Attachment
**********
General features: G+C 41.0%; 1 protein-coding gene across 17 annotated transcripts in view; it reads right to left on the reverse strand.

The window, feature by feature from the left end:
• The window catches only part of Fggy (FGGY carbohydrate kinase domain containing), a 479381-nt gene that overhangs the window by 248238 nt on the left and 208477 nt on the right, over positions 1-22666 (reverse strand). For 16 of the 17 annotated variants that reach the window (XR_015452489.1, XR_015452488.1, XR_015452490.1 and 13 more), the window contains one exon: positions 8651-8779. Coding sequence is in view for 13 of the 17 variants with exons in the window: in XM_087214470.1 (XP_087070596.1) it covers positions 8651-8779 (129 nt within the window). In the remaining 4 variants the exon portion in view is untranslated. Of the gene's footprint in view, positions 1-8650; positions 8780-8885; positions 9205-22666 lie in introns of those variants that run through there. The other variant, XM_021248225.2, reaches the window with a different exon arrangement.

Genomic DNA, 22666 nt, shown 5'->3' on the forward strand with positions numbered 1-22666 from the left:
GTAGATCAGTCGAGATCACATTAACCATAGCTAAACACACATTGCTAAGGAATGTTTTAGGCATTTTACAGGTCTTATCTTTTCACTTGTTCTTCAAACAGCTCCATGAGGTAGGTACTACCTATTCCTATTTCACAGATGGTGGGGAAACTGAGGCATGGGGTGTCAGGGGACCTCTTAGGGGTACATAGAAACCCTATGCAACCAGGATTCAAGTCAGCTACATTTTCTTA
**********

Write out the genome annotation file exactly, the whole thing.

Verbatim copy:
General features: G+C 41.0%; 1 protein-coding gene across 17 annotated transcripts in view; it reads right to left on the reverse strand.

The window, feature by feature from the left end:
• The window catches only part of Fggy (FGGY carbohydrate kinase domain containing), a 479381-nt gene that overhangs the window by 248238 nt on the left and 208477 nt on the right, over positions 1-22666 (reverse strand). For 16 of the 17 annotated variants that reach the window (XR_015452489.1, XR_015452488.1, XR_015452490.1 and 13 more), the window contains one exon: positions 8651-8779. Coding sequence is in view for 13 of the 17 variants with exons in the window: in XM_087214470.1 (XP_087070596.1) it covers positions 8651-8779 (129 nt within the window). In the remaining 4 variants the exon portion in view is untranslated. Of the gene's footprint in view, positions 1-8650; positions 8780-8885; positions 9205-22666 lie in introns of those variants that run through there. The other variant, XM_021248225.2, reaches the window with a different exon arrangement.

Genomic DNA, 22666 nt, shown 5'->3' on the forward strand with positions numbered 1-22666 from the left:
GTAGATCAGTCGAGATCACATTAACCATAGCTAAACACACATTGCTAAGGAATGTTTTAGGCATTTTACAGGTCTTATCTTTTCACTTGTTCTTCAAACAGCTCCATGAGGTAGGTACTACCTATTCCTATTTCACAGATGGTGGGGAAACTGAGGCATGGGGTGTCAGGGGACCTCTTAGGGGTACATAGAAACCCTATGCAACCAGGATTCAAGTCAGCTACATTTTCTTA